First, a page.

Binomial  Trials
by
JoeMath.com

calculator

Here is a formula to calculate the probability of an event given the following conditions:

 
  • Each outcome is independent (does not affect the outcome)
  • There are only 2 choices for each outcome, "success or failure"
  • If Pr( success) = p, then Pr(failure) = 1- p = q
 
 

 
      
  Let's say there is a new game at a casino where the probability of winning is 0.3 (30 % )   There are only 2 outcomes win or lose and each outcome is independent. ( the outcome of the previous event has no affect on the next event )  What is the probability of winning 2 out of 3 attempts?  
  Solution:  Let's draw a tree and trace the possible outcomes (sample space)  

C(N,k) = __

C(3,0) =1

C(3,1) = 3

C(3,2) = 3

C(3,3) = 1

tree.jpg (30078 bytes)

(.3)k(.7)N - k =

(.3)3(.7)0 = .027

(.3)2(.7)1 = .063

(.3)1(.7)2 = .147

(.3)0(.7)3 = .343

  Observations:  
 
  • The blue lines represents a win.  Thered lines represent aloss.
  • There is only one way (path ) to win all 3 and there is only one way (path) to lose all 3.
  • Order in this problem is not important since the question asked "2 out of 3 attempts" .  You could have these 3 cases:  C(3,2) = 3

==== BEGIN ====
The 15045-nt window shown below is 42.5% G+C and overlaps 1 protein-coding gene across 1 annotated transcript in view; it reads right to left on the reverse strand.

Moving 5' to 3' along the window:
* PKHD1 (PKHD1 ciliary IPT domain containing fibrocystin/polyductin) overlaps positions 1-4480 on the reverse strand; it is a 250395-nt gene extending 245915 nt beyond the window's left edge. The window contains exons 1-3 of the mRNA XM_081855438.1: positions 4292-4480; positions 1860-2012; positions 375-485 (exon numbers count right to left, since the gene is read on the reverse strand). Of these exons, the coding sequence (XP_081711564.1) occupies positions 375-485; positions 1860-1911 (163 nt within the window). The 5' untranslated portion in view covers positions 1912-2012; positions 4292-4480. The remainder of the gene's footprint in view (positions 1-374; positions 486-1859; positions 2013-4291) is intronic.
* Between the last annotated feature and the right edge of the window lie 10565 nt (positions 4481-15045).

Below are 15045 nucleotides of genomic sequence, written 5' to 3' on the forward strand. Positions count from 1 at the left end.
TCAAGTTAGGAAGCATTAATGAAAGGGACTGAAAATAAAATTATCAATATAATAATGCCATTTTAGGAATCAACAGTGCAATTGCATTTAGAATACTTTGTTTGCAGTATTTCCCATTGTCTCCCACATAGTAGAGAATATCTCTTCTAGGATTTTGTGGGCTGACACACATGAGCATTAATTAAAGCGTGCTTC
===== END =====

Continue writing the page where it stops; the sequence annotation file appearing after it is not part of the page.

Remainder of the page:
WIN-WIN-LOSE or WIN-LOSE-WIN or LOSE-WIN-WIN
  • Notice in the tree that there are exactly 3 paths where there are 2 blue lines and 1 red line.
  • Logically, we would have
    WIN-WIN-LOSE or WIN-LOSE-WIN or LOSE-WIN-WIN
    (.3) ×(.3) ×(.7) + (.3) ×(.7) ×(.3) + (.7) ×(.3) ×(.3) =
    3 ×(.3)2(.7)1 = .189
  • Using the formula, we would have

 

If played 10 times and wanted to win exactly 6 wins, then N =10 and k =6. 
Pr(X=5) =
C(10,6)×(.3)6(.7)4

Try it in the calculator below.

  Problems with Binomial formula:  
  What happens when the numbers get very large?  Try plugging in a N value greater than 170 in the calculator below.  Try taking 101! in you calculator.   Chances are you will get an error.  Furthermore,  take the example on the right.  If I played 10 times and wanted the probability of exactly 6 wins then the formula is easily calculated.  What if I wanted to know the probability of at least 6 wins?  I would need to compute:
Pr(X >=6) = Pr(X =6) +Pr(X =7) + Pr(X =8) + Pr(X =9) + Pr(X =10)  
The computation isn't difficult but we can agree that it would be tedious.  Just imagine it was 1000 tries and at least 600 success!  Forget it.  We can use a techniques called "Normal Approximations to Binomial Trials"  which will be discussed in upcoming lessons. 
 

Enter Values

 

p =

  Answer appears below...  
N =

C(N,k) =

 
k =

q =

 

Pr(X = k) =


What if you wanted to find Pr( X >= 10) ?  You would want to find Pr( X = 0)  + Pr( X = 1) +   + Pr( X = 10)
Too many to do by hand so try this...

 

Let X be a random variable associated with an experiment.  X is the number of "successes" in the N trials of the experiment.  Toss a fair coin 40 times and let heads represent "success".  Find the probability of getting at least 20 heads.   i.e. Pr( X >= 20)

  
 
Enter Values

Starting

k =    Ending k =

 

p =

 

q =

 

N =

 

Pr(X >= k)  or Pr( a <= X <= b)